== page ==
If you want the easiest possible workflow and are a fan of the “get it right in capture” school of photography, then just shooting JPG’s might be right for you.  You aren’t really giving up much image quality if your only edits are cropping and maybe minor exposure tweaks.  They are still full resolution files that can be used as-is for even museum quality prints.  They just can’t handle as much adjustment as a RAW file before they start to break down and show noise and artifacts and limitations in colors.  If your edits are always simple and minor as is the case for photojournalists who mustn’t make major changes to a picture as part of the editorial policy), then JPG’s are great.  They are universally understood.  They save on drive space.  Nothing wrong with JPG’s if you don’t tend to do much post processing.  

I shoot exclusively in RAW.  95% of the time I could have shot a JPG instead and it would have been absolutely fine.  I wouldn’t be able to tell the difference.  The problem is the 5%.  The pictures of mine that get the most attention and the most post processing are the best one.  I make adjustments to white balance.  I adjust shadows and highlights.  I apply curves.  I make localized corrections using masks.  I might throw in some focus stacking.  Occasionally, even some HDR if it’s not overdone.  I choose the sharpening that I think is best for the particular output format.  The 5% are the images I care about.  And for those, I want RAW.  One other thing I find as, primarily, a landscape photographer... My best images are generally made under, shall we say, “challenging” lighting conditions.  Periods around dawn and dusk and even well into twilight.  That often means pushing the camera’s capabilities in terms of dynamic range and color depth in particular.  When you shoot JPG’s, the camera is deciding how to compress the 12 bits or so of usable dynamic range into an 8 bit file.  There is no turning back from that decision.  By shooting RAW, I can figure out in the computer at my leisure how I want to allocate those bits.  For me, RAW is really the only good choice.  If I were a sports photographer worried about getting four or five hundred images over to my editor in the next 15 minutes and weren’t thinking about post I would make a completely different decision.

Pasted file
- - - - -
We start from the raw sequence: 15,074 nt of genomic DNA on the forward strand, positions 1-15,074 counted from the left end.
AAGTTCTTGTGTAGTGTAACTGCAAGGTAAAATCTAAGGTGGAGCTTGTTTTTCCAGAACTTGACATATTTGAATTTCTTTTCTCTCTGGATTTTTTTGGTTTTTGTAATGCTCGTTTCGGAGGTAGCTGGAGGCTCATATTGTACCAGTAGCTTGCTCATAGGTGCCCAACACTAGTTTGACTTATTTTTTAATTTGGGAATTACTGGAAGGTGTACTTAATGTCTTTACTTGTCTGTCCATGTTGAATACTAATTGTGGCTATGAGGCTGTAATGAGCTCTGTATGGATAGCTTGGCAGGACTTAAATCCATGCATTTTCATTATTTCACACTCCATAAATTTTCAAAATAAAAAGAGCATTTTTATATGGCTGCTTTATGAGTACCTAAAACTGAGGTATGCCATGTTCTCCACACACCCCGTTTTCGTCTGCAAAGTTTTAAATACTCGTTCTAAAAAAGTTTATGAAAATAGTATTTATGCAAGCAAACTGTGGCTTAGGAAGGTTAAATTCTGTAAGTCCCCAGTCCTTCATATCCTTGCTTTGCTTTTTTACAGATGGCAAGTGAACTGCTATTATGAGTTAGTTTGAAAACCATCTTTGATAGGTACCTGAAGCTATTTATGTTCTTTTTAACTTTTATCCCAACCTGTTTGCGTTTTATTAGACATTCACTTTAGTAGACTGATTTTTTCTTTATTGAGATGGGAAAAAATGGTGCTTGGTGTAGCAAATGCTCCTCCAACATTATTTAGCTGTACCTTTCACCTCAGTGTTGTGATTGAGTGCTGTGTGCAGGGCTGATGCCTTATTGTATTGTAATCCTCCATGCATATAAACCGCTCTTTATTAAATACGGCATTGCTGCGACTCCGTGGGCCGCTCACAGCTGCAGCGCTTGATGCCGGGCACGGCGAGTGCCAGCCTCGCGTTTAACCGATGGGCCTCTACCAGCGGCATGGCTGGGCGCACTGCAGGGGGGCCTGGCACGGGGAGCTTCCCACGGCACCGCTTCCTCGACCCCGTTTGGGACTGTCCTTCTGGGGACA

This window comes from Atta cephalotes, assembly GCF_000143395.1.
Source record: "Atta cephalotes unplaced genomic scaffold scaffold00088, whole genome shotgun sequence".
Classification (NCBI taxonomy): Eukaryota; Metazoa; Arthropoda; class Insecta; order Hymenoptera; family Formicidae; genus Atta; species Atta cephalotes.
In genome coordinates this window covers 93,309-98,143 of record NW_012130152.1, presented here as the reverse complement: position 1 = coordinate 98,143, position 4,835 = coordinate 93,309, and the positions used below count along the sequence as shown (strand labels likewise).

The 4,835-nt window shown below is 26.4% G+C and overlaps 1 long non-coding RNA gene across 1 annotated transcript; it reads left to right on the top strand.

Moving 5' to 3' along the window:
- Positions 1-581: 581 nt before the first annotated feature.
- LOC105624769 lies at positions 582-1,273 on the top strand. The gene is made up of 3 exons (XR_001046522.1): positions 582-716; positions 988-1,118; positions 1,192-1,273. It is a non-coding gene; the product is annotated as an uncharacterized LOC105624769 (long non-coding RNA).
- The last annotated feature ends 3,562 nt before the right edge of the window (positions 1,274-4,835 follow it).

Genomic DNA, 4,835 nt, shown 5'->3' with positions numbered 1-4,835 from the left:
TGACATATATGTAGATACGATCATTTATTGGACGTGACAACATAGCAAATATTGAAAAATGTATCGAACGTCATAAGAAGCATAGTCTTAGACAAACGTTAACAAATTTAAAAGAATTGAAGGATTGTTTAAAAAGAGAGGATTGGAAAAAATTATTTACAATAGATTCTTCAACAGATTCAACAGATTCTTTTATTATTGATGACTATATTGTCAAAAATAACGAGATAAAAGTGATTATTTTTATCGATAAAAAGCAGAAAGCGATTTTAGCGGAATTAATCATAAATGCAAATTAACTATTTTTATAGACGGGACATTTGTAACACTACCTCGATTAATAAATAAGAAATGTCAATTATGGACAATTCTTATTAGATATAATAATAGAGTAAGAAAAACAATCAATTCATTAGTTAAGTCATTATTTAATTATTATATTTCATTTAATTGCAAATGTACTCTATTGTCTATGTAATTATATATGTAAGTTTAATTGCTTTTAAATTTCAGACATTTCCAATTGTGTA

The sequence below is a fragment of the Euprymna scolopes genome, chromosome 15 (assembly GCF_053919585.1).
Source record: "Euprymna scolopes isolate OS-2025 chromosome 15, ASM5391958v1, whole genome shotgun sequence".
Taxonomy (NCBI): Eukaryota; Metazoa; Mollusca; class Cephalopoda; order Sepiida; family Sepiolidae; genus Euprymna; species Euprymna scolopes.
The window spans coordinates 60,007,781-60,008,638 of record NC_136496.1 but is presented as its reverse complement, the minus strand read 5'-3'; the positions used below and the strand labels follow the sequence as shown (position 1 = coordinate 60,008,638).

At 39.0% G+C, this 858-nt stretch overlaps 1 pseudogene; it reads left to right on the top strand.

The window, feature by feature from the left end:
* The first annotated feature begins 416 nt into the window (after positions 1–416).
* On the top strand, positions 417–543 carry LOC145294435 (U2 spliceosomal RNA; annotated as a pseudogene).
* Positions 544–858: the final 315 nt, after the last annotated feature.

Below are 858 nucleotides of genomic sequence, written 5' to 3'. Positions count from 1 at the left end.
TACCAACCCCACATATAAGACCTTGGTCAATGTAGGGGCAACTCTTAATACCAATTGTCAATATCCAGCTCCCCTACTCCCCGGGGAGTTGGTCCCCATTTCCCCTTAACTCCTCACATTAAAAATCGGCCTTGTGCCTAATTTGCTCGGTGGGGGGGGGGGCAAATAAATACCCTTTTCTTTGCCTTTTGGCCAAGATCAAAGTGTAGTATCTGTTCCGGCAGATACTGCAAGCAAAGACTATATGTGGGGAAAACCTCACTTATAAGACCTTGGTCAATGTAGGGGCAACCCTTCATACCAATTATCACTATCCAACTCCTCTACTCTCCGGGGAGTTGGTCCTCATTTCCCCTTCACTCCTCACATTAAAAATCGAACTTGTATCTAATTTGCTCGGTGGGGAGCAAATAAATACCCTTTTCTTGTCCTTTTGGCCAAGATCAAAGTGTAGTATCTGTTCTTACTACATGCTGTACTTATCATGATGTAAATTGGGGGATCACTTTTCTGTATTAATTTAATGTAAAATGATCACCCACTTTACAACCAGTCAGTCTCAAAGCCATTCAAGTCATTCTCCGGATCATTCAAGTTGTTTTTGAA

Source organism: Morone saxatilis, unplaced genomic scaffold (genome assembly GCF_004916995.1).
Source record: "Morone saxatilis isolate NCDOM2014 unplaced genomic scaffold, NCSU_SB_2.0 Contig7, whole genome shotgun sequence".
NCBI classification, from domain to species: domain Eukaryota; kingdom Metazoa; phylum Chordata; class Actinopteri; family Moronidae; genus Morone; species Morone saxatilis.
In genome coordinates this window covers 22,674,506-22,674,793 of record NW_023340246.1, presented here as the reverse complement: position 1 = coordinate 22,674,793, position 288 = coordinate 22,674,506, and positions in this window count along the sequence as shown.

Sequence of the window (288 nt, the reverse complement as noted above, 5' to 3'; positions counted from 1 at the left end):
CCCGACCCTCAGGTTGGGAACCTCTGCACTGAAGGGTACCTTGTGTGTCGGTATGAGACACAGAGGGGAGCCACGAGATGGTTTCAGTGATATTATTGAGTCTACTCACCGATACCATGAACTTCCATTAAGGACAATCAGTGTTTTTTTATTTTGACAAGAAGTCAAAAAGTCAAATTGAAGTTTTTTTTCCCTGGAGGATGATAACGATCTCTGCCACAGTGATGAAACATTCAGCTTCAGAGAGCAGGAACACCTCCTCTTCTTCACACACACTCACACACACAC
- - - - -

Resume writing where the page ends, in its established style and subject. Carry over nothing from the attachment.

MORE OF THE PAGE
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I shoot RAW only.  If I need a JPEG, I can get it from the RAW file (there is a "JPEG" image attached as a "sidecar")

The attached JPEG uses the JPEG parameters that you set on the Q.  I often have monochrome JPEGs contained in my RAW files.

Using Lightroom, you get the benefits of both file types...

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Looking at some recent files, the Q2 DNG raw files are about 88MB, and the jpegs are usually around 15MB though I have several in the 22-24MB range. So raw+jpeg is over 100MB per photo, or fewer than 10 photos per gigabyte. 

In my normal work life in photography I shoot entirely raw, no exceptions. I prefer to have the extra room to fix any issues in post production (not that I would ever have any issues, no sir buddy.) At work I shoot Fujifilm GF-X medium format and X series APS-C cameras depending on the assignment. 

When I got the Q2 (as a gift from a generous benefactor), I used it with raw files to cover an assignment, and noticed that it slowed down dramatically when shooting raw files quickly. The buffer couldn't keep up. So I switched to jpeg-only and the end results were fine. Even at very high ISO values (up to 6400) the images were excellent, and I had a fair amount of room to edit them in post. 

(Here's a link to that project. It was a collaborative dance performance with a university facilities management team and a dance company that choreographs these dances. It was, honestly, wonderful. I spent four nights shooting it then went back with my family to watch a performance (and shoot from the p.o.v. of the crowd, of course.) Almost all the wide angle shots are with the Leica Q2, and every one of them is an in-camera jpeg, tweaked in Lightroom.)

I'm using the Q2 as a personal everyday carry camera, documenting whatever I find, and for that the jpegs are great, too. It really depends on what you need as an end result. 

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Pretty much the only reason I shoot RAW and JPG these days is that I use an older piece of software (Nikon Image Transfer) to move files from cameras to my hard drive. I keep using it because I am used to the structure it imposes and it more or less works for me. But it is no longer supported by Nikon and so does not recognize more modern RAW file formats but of course will recognize JPG images and after I move them using the Nikon software which also sets up the folder  structure etc, I then manually move the RAW files to the same folder. Needless to say this is not an issue with DNG files as they are pretty much universally recognised. Which means I can get away with just saving files as DNG when shooting any Leica camera. But not so for my (say) Sony camera. Also I did shoot in dual formats for a time when shooting black and white in camera (which requires a JPG file to be saved). But I seldom do this now preferring to shoot in RAW and convert in post. 

If for some reason you still wish to shoot in both DNG and JPG format whay not tell the camera to only save JPGs at the highest compression (smallest files size).

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I recently began shooting in RAW+JPEG, capturing the JPEG in B&W.  In the Q2 that means actually visualizing in B&W via the EVF, which has forced me to pay more attention to composition and the geometries within the frame.  The jury is still out whether I will continue with this strategy, but for now I quite like both the process and the effect since I immediately have two very different renderings of each image once I upload to LR.  BTW, when I first started shooting in RAW+JPEG I captured both in color and universally preferred the RAW versions over the JPEG, which prompted me to switch the JPEG to B&W.

I have also recently resurrected my M3 and began shooting B&W film again, so visualizing in B&W when using my Q2 has helped me 'think in B&W' when I switch over to my M3 and M10 rangefinders.

Good luck and have fun finding your own 'groove'!!

- Scott